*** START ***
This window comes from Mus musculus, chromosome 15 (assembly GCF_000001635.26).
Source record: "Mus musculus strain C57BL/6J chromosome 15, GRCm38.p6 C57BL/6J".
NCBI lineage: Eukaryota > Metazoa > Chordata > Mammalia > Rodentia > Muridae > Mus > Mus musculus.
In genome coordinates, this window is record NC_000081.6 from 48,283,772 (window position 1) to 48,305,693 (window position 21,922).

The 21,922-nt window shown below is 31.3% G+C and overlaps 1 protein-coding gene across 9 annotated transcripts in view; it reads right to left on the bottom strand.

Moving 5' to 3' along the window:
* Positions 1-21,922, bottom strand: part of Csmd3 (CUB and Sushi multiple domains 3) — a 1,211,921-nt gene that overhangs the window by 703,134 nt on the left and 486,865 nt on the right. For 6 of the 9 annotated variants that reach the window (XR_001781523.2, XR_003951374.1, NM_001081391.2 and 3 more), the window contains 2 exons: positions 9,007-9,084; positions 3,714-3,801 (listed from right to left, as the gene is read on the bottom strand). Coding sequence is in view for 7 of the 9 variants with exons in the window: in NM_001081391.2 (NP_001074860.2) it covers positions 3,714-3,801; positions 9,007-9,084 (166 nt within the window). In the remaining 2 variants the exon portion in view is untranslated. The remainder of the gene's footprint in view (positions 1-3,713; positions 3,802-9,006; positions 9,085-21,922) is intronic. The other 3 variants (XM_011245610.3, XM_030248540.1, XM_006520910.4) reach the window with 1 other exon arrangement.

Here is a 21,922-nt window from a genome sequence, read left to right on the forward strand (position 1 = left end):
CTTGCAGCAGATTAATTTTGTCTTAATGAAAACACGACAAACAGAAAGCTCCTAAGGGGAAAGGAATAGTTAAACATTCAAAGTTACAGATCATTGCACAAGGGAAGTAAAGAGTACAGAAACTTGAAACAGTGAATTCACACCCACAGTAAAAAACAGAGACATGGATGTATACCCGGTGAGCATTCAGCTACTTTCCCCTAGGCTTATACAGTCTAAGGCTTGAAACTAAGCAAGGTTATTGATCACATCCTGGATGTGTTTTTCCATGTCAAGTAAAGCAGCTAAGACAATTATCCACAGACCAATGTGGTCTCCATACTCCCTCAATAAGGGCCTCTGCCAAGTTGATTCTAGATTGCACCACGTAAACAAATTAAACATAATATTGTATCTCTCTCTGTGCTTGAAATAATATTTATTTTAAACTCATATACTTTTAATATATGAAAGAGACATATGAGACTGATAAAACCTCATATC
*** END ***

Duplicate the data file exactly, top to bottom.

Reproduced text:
This window comes from Mus musculus, chromosome 15 (assembly GCF_000001635.26).
Source record: "Mus musculus strain C57BL/6J chromosome 15, GRCm38.p6 C57BL/6J".
NCBI lineage: Eukaryota > Metazoa > Chordata > Mammalia > Rodentia > Muridae > Mus > Mus musculus.
In genome coordinates, this window is record NC_000081.6 from 48,283,772 (window position 1) to 48,305,693 (window position 21,922).

The 21,922-nt window shown below is 31.3% G+C and overlaps 1 protein-coding gene across 9 annotated transcripts in view; it reads right to left on the bottom strand.

Moving 5' to 3' along the window:
* Positions 1-21,922, bottom strand: part of Csmd3 (CUB and Sushi multiple domains 3) — a 1,211,921-nt gene that overhangs the window by 703,134 nt on the left and 486,865 nt on the right. For 6 of the 9 annotated variants that reach the window (XR_001781523.2, XR_003951374.1, NM_001081391.2 and 3 more), the window contains 2 exons: positions 9,007-9,084; positions 3,714-3,801 (listed from right to left, as the gene is read on the bottom strand). Coding sequence is in view for 7 of the 9 variants with exons in the window: in NM_001081391.2 (NP_001074860.2) it covers positions 3,714-3,801; positions 9,007-9,084 (166 nt within the window). In the remaining 2 variants the exon portion in view is untranslated. The remainder of the gene's footprint in view (positions 1-3,713; positions 3,802-9,006; positions 9,085-21,922) is intronic. The other 3 variants (XM_011245610.3, XM_030248540.1, XM_006520910.4) reach the window with 1 other exon arrangement.

Here is a 21,922-nt window from a genome sequence, read left to right on the forward strand (position 1 = left end):
CTTGCAGCAGATTAATTTTGTCTTAATGAAAACACGACAAACAGAAAGCTCCTAAGGGGAAAGGAATAGTTAAACATTCAAAGTTACAGATCATTGCACAAGGGAAGTAAAGAGTACAGAAACTTGAAACAGTGAATTCACACCCACAGTAAAAAACAGAGACATGGATGTATACCCGGTGAGCATTCAGCTACTTTCCCCTAGGCTTATACAGTCTAAGGCTTGAAACTAAGCAAGGTTATTGATCACATCCTGGATGTGTTTTTCCATGTCAAGTAAAGCAGCTAAGACAATTATCCACAGACCAATGTGGTCTCCATACTCCCTCAATAAGGGCCTCTGCCAAGTTGATTCTAGATTGCACCACGTAAACAAATTAAACATAATATTGTATCTCTCTCTGTGCTTGAAATAATATTTATTTTAAACTCATATACTTTTAATATATGAAAGAGACATATGAGACTGATAAAACCTCATATC